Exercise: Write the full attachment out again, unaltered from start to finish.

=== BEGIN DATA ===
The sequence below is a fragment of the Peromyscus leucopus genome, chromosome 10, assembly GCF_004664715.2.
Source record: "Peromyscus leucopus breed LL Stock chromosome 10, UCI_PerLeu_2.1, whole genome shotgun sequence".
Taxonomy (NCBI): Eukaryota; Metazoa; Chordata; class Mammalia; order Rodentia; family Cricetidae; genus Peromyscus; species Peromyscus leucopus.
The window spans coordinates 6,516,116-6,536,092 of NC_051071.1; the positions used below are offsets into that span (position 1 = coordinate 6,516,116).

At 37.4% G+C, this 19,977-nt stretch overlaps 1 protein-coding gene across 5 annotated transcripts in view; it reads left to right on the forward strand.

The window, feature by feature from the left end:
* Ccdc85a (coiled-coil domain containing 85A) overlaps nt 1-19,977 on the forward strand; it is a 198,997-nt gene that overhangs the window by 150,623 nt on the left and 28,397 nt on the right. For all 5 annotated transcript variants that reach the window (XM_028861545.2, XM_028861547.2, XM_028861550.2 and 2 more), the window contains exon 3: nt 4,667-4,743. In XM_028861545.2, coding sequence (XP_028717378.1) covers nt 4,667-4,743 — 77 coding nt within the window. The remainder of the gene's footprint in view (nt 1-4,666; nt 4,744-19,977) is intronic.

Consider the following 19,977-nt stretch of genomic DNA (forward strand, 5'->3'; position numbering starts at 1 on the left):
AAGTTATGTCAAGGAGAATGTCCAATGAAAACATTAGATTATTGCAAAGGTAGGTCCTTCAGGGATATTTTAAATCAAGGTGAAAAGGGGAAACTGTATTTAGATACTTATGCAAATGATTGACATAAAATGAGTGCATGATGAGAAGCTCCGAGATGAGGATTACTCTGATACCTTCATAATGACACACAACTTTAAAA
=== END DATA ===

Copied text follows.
The sequence below is a fragment of the Peromyscus leucopus genome, chromosome 10, assembly GCF_004664715.2.
Source record: "Peromyscus leucopus breed LL Stock chromosome 10, UCI_PerLeu_2.1, whole genome shotgun sequence".
Taxonomy (NCBI): Eukaryota; Metazoa; Chordata; class Mammalia; order Rodentia; family Cricetidae; genus Peromyscus; species Peromyscus leucopus.
The window spans coordinates 6,516,116-6,536,092 of NC_051071.1; the positions used below are offsets into that span (position 1 = coordinate 6,516,116).

At 37.4% G+C, this 19,977-nt stretch overlaps 1 protein-coding gene across 5 annotated transcripts in view; it reads left to right on the forward strand.

The window, feature by feature from the left end:
* Ccdc85a (coiled-coil domain containing 85A) overlaps nt 1-19,977 on the forward strand; it is a 198,997-nt gene that overhangs the window by 150,623 nt on the left and 28,397 nt on the right. For all 5 annotated transcript variants that reach the window (XM_028861545.2, XM_028861547.2, XM_028861550.2 and 2 more), the window contains exon 3: nt 4,667-4,743. In XM_028861545.2, coding sequence (XP_028717378.1) covers nt 4,667-4,743 — 77 coding nt within the window. The remainder of the gene's footprint in view (nt 1-4,666; nt 4,744-19,977) is intronic.

Consider the following 19,977-nt stretch of genomic DNA (forward strand, 5'->3'; position numbering starts at 1 on the left):
AAGTTATGTCAAGGAGAATGTCCAATGAAAACATTAGATTATTGCAAAGGTAGGTCCTTCAGGGATATTTTAAATCAAGGTGAAAAGGGGAAACTGTATTTAGATACTTATGCAAATGATTGACATAAAATGAGTGCATGATGAGAAGCTCCGAGATGAGGATTACTCTGATACCTTCATAATGACACACAACTTTAAAA